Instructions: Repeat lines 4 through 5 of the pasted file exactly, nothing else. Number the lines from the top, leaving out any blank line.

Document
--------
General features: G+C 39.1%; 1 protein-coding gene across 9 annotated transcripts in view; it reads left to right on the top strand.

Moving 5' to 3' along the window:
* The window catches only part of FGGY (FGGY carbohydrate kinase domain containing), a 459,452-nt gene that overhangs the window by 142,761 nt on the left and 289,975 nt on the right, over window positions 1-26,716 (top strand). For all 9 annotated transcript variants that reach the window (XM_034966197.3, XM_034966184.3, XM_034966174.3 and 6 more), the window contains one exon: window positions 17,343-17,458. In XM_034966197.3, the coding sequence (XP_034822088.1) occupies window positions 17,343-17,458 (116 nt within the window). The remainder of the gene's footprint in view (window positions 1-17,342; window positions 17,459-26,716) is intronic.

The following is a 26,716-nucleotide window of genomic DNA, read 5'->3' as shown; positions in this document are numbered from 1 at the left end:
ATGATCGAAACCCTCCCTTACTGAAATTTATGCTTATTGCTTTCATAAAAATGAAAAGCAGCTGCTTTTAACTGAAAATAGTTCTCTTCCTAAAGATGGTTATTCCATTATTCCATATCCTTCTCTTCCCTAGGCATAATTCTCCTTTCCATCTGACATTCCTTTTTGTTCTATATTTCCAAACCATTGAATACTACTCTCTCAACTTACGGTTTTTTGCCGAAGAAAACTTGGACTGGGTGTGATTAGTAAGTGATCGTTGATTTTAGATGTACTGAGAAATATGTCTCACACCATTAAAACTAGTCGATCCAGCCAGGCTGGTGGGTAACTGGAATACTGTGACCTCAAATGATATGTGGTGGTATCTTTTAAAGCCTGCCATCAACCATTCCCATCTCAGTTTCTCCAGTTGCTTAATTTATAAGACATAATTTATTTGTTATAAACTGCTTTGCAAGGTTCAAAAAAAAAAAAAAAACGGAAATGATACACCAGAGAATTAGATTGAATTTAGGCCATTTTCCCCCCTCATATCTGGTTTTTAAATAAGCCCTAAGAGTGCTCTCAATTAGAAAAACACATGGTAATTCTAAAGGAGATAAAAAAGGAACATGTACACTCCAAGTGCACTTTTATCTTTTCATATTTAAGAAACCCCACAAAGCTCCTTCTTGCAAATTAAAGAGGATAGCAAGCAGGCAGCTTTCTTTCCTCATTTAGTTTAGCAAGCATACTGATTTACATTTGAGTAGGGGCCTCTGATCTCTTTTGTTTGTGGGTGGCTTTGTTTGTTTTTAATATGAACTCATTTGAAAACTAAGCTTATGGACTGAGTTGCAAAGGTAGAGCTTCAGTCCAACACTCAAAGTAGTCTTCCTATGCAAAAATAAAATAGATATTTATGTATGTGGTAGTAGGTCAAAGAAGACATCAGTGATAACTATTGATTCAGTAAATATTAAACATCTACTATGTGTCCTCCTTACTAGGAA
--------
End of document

The following is a 26,716-nucleotide window of genomic DNA, read 5'->3' as shown; positions in this document are numbered from 1 at the left end:
ATGATCGAAACCCTCCCTTACTGAAATTTATGCTTATTGCTTTCATAAAAATGAAAAGCAGCTGCTTTTAACTGAAAATAGTTCTCTTCCTAAAGATGGTTATTCCATTATTCCATATCCTTCTCTTCCCTAGGCATAATTCTCCTTTCCATCTGACATTCCTTTTTGTTCTATATTTCCAAACCATTGAATACTACTCTCTCAACTTACGGTTTTTTGCCGAAGAAAACTTGGACTGGGTGTGATTAGTAAGTGATCGTTGATTTTAGATGTACTGAGAAATATGTCTCACACCATTAAAACTAGTCGATCCAGCCAGGCTGGTGGGTAACTGGAATACTGTGACCTCAAATGATATGTGGTGGTATCTTTTAAAGCCTGCCATCAACCATTCCCATCTCAGTTTCTCCAGTTGCTTAATTTATAAGACATAATTTATTTGTTATAAACTGCTTTGCAAGGTTCAAAAAAAAAAAAAAAACGGAAATGATACACCAGAGAATTAGATTGAATTTAGGCCATTTTCCCCCCTCATATCTGGTTTTTAAATAAGCCCTAAGAGTGCTCTCAATTAGAAAAACACATGGTAATTCTAAAGGAGATAAAAAAGGAACATGTACACTCCAAGTGCACTTTTATCTTTTCATATTTAAGAAACCCCACAAAGCTCCTTCTTGCAAATTAAAGAGGATAGCAAGCAGGCAGCTTTCTTTCCTCATTTAGTTTAGCAAGCATACTGATTTACATTTGAGTAGGGGCCTCTGATCTCTTTTGTTTGTGGGTGGCTTTGTTTGTTTTTAATATGAACTCATTTGAAAACTAAGCTTATGGACTGAGTTGCAAAGGTAGAGCTTCAGTCCAACACTCAAAGTAGTCTTCCTATGCAAAAATAAAATAGATATTTATGTATGTGGTAGTAGGTCAAAGAAGACATCAGTGATAACTATTGATTCAGTAAATATTAAACATCTACTATGTGTCCTCCTTACTAGGAA